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DEAPPROPRIATION SIGNED, BUT NO FINAL BUDGET AGREEMENT

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Legislators are running out of time.  While they can work as long as they want, they will only receive their expense checks through April 17.  That means lawmakers will return to the Capitol with only a few working days left, and a lot on their plates.  Here is a quick update:

  • Current Year Budget Cut (aka "Deappropriation):  The Legislature passed, and the Governor signed, a bill (Senate File 2117) that cuts $23.3 million in spending from the current state budget, and stops another $20 million from being used for business tax credits. These cuts include $55,000 from vocational rehabilitation, $660,000 from public health programs, and $4.3 million from DHS.  The DHS cuts cannot be made in a way that cuts Medicaid benefits, but may impact Medicaid in other ways. The cuts need to be made in the last three months of this fiscal year (before June 30, 2018).  You can read more about these cuts here.
     
  • Next Year's Budget & Tax Cuts: People always think that when one party controls the Legislature and the Governor's Office, negotiations are a breeze.  Not so.  Legislative leaders have been working on budgets for next year (fiscal year 2019, which begins July 1).  However, the budget is complicated this year by an effort to cut taxes.  The Iowa Senate wants to cut taxes by $1.7 billion; the Governor recommended $1 billion.  The Senate wants to cut taxes on businesses; the Governor suggested a task force review it before making changes.  Cutting taxes means less money is available for budgets.  So, it is impossible to come up with a budget until there is a decision on taxes.   There is apparently light at the end of the tunnel.  House Speaker Linda Upmeyer and Senate President Charles Schneider agreed that next year’s budget will be more than the $7.25 billion currently being spent (after deappropriations).   “I anticipate it will be a little bit bigger, yes,” Upmeyer told reporters this week. “We will fund the priorities of Iowa. That’s not to say that nobody might move backwards, they may.”  Schneider added, "Our numbers are very close to one another. There’s not a whole lot of daylight between the two of us.”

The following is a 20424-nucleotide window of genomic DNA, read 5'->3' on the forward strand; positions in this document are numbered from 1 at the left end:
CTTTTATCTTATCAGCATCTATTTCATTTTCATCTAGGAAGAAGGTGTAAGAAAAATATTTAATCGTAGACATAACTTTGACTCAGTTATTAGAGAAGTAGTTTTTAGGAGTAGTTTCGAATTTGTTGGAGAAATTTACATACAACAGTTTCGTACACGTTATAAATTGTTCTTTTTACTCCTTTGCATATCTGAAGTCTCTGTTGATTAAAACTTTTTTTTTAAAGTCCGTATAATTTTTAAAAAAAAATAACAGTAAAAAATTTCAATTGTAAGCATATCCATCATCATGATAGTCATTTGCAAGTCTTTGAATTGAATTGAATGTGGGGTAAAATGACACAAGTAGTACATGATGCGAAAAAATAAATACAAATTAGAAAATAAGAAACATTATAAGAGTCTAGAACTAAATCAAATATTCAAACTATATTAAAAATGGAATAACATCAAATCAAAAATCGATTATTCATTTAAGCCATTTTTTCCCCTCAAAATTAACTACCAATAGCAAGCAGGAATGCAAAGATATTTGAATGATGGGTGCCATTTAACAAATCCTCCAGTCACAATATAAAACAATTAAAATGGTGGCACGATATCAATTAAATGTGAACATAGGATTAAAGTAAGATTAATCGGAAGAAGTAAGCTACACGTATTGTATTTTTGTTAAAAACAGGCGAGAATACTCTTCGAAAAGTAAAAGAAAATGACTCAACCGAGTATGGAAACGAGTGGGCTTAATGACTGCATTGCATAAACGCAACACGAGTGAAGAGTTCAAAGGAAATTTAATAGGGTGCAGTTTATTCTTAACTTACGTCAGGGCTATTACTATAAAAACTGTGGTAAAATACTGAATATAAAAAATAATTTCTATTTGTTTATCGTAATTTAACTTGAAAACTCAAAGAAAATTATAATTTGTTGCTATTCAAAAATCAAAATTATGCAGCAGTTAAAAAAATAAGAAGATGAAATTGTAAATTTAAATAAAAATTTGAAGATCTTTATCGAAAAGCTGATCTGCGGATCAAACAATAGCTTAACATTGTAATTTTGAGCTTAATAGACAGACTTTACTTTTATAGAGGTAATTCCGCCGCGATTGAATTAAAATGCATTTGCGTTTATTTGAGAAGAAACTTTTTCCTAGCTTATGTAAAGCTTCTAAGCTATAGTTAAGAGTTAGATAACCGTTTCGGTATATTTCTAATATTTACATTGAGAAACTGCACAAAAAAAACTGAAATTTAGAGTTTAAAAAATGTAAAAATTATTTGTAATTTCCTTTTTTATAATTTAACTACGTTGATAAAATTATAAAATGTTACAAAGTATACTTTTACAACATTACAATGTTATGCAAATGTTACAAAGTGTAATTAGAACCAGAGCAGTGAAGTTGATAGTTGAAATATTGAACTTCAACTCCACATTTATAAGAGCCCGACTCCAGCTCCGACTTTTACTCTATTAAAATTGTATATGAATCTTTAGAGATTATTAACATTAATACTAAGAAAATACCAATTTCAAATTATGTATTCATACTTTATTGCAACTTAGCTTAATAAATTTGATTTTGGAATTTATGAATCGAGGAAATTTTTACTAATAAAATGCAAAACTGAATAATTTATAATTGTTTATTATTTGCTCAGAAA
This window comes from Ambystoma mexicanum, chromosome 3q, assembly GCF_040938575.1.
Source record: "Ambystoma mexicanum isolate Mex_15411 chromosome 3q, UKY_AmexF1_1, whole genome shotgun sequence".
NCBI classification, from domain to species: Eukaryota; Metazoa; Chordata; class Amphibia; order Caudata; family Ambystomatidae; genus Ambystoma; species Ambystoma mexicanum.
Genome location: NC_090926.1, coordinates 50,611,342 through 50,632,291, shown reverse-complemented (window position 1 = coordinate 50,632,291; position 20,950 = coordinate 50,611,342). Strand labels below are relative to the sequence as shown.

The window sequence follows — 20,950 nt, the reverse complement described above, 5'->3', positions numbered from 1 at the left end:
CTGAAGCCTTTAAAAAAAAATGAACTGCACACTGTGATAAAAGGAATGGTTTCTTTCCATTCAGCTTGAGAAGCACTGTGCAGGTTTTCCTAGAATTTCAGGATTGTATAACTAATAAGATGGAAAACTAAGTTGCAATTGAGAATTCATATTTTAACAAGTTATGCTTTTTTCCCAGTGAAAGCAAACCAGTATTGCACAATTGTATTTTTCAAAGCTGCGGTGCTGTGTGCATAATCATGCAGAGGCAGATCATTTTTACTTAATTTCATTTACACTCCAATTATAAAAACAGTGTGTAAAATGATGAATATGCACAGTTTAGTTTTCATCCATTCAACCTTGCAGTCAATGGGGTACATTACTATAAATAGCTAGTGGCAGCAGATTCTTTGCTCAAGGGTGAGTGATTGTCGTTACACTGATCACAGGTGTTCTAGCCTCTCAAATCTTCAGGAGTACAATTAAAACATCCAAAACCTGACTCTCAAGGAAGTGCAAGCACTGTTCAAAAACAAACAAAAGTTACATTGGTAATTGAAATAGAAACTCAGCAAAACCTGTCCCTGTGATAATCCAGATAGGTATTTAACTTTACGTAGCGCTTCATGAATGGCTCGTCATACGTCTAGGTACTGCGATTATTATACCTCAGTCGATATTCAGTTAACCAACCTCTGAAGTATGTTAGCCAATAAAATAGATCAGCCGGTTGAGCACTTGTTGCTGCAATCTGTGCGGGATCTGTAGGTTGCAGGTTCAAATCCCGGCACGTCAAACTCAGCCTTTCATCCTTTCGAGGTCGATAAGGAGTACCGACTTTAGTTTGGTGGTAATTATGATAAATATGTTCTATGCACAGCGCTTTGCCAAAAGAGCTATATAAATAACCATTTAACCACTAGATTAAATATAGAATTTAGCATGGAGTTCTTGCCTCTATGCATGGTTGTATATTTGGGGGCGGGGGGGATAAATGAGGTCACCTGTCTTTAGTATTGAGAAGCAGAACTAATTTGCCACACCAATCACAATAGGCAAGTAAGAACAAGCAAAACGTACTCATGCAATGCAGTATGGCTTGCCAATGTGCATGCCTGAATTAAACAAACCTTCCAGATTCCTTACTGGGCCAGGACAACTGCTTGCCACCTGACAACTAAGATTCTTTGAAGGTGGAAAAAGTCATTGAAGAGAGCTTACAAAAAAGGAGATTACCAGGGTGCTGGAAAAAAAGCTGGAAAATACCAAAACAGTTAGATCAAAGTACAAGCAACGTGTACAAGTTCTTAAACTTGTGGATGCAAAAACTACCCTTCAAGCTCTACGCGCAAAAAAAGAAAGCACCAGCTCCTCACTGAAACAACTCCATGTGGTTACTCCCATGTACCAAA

• Budget Targets.  The first step in getting a budget moving is to announce budget targets. Once leaders decide how much money they want to spend next year, they will divide it up between the 10 budget areas (Administration/Regulation, Agriculture/Natural Resources, Economic Development, Education, Health/Human Services, Judicial Branch, Justice Systems, Infrastructure, Standings, and Transportation).  Each of those budget subcommittees will then take that number and decide how much each agency, service, or program will get.  That process does take some time, even if there are joint budget targets.  Without joint budget targets, the House and Senate will come up with their own budget bills, and then have to negotiate.  It just adds to the overall time needed to pass a budget.